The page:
When Rule of Funny
is used with foreign languages and Translation Tropes
, it often results in one or more of the following:
: Perhaps Alice wants to ask Bob out on a date, but there's a language barrier. She asks Carol to translate, and asks Bob out. He responds rudely, but Carol translates his response into something more polite, perhaps to spare Alice's feelings or because she doesn't use profanity herself. The exchange might go something like this:
Carol (Translating for Alice): Bob, would you like to go on a date with Alice?
Bob: *looks disgusted, yells for several minutes and spits on Alice's shoe*
Carol (To Alice): He says he'd like to, but he must politely decline.
: Often overlapping with Tactful Translation
, this is when an incredibly long word or phrase translates to a much shorter one, usually a single word. Also covers the inverse, when a single word translates into whole sentences or paragraphs. Sometimes used with Fun with Subtitles
David: Mashakatara vazookary bashabasha nook, vazoopti kanazook tri, flabbalabba dingdong dooda, sizzabizzaborp.
: There are certain phrases that are common in the English language, but derived from other languages. Often, their literal translation is only loosely related to their common usage. Sometimes, it's easier to just tell someone what a phrase means in context, rather than translate it. It's also commonly used condescendingly by Insufferable Geniuses
Fun with Subtitles
Eric: I'd like a refund. This toy you sold my son broke after five minutes.
Eric: What does that mean?
Fred: It means you're shit outta luck.
: Inaccurately dubbing a show from one language to another for laughs.
Obviously False Translation
: When someone says something, which may or may not even be a real language, and then offers his own translation, usually as a bad comeback.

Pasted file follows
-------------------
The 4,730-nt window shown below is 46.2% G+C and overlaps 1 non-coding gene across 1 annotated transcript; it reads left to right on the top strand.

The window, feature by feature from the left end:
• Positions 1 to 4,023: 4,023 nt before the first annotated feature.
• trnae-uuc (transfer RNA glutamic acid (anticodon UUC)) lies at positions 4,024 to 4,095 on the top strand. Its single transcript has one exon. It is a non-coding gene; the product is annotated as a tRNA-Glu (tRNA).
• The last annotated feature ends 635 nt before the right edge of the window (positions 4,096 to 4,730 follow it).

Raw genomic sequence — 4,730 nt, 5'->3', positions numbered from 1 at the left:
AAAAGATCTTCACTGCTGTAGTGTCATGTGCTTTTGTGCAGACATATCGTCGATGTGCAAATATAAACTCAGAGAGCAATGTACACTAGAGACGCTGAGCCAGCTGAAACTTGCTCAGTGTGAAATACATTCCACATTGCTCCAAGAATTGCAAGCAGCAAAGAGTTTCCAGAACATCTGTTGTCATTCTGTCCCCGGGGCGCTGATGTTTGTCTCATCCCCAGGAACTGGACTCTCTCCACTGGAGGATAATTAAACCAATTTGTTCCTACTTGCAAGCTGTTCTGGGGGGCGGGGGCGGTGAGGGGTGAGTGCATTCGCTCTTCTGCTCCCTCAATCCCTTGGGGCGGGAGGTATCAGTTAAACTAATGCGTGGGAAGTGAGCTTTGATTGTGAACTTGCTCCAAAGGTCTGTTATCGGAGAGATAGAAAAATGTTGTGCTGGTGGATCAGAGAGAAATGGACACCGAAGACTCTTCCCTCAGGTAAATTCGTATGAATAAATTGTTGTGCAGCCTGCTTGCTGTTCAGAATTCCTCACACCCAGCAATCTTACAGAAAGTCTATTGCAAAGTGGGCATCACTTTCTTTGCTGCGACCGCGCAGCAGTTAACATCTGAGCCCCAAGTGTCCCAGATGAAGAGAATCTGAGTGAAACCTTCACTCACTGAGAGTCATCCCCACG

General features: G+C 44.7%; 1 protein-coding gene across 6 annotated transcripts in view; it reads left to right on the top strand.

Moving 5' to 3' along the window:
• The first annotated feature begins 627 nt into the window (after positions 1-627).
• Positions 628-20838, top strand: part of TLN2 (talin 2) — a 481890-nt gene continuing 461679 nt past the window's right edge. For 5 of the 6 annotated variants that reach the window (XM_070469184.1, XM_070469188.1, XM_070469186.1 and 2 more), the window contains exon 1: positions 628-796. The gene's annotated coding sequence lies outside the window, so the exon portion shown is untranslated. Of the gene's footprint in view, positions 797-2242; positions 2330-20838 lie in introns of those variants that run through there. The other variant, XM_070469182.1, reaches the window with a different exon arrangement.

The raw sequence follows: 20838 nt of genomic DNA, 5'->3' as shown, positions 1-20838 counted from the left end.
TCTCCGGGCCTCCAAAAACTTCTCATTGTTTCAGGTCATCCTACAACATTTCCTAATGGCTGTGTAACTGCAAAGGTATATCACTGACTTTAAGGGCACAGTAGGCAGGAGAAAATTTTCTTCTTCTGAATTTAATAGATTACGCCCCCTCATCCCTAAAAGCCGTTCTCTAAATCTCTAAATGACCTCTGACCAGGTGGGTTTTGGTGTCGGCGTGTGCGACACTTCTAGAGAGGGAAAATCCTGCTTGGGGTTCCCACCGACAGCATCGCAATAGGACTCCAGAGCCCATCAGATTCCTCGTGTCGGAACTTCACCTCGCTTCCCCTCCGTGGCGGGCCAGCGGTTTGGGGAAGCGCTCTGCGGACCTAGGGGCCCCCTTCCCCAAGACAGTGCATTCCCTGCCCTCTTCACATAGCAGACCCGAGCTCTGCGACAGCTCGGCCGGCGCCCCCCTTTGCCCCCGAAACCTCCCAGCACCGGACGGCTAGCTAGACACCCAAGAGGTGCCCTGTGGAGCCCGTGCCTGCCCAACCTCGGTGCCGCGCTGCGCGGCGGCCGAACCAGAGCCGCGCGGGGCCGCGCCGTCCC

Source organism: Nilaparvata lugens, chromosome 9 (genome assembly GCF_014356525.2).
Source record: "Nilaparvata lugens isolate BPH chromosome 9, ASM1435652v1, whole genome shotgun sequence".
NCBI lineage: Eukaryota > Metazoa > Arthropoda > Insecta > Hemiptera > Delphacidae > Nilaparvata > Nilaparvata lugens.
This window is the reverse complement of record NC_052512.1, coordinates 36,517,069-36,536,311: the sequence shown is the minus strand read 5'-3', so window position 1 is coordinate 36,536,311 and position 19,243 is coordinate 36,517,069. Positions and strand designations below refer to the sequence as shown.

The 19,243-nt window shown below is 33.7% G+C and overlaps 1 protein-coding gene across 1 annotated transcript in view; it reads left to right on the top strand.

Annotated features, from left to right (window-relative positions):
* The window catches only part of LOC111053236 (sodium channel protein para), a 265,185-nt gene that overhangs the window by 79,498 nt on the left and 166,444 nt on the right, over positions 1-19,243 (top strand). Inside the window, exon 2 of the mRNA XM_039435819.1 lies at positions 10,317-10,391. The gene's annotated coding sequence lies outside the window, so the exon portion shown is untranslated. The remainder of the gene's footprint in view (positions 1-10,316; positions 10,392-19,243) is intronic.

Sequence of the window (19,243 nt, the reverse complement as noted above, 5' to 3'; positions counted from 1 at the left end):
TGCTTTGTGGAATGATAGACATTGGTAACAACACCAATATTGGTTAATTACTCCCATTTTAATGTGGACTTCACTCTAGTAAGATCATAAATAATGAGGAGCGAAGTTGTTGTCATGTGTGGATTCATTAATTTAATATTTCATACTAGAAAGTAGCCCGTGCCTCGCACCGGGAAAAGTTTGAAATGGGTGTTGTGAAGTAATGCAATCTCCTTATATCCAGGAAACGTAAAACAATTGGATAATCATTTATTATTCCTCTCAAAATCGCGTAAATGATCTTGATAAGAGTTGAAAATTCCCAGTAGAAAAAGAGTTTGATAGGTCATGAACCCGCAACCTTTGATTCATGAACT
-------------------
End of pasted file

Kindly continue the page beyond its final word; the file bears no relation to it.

Completely Unnecessary Translator
George::*says something insulting in French*
Harry (Obviously not understanding): Oh yeah? Well vuvu zoo la moo to you too.
George: That was gibberish.
Harry: Gibberish for "Screw you"
: A character is introduced speaking a foreign language and has someone translate for him. The English-speaking characters may mutter something insulting under their breaths or casually discuss something meant to be a secret, but find out that the foreign character does, in fact, understand what they're saying.
Conveniently Precise Translation
: When a word or name in a foreign language translates into something incredibly specific to the situation. Happens often with Meaningful Names
. May overlap with Translation: Yes
if a name actually tells a whole story.
Who's on First? Translation
Tour Guide: This place is called Drom by the locals, which loosely translates to "Ancient forest protected by mystic spirits where legendary heroes will one day find a magical sword."
: When a translation causes confusion because of the wording.
Tommy: What does "je ne sais quoi" mean?
Merton: "I don't know what."
Tommy: That's what I'm asking you!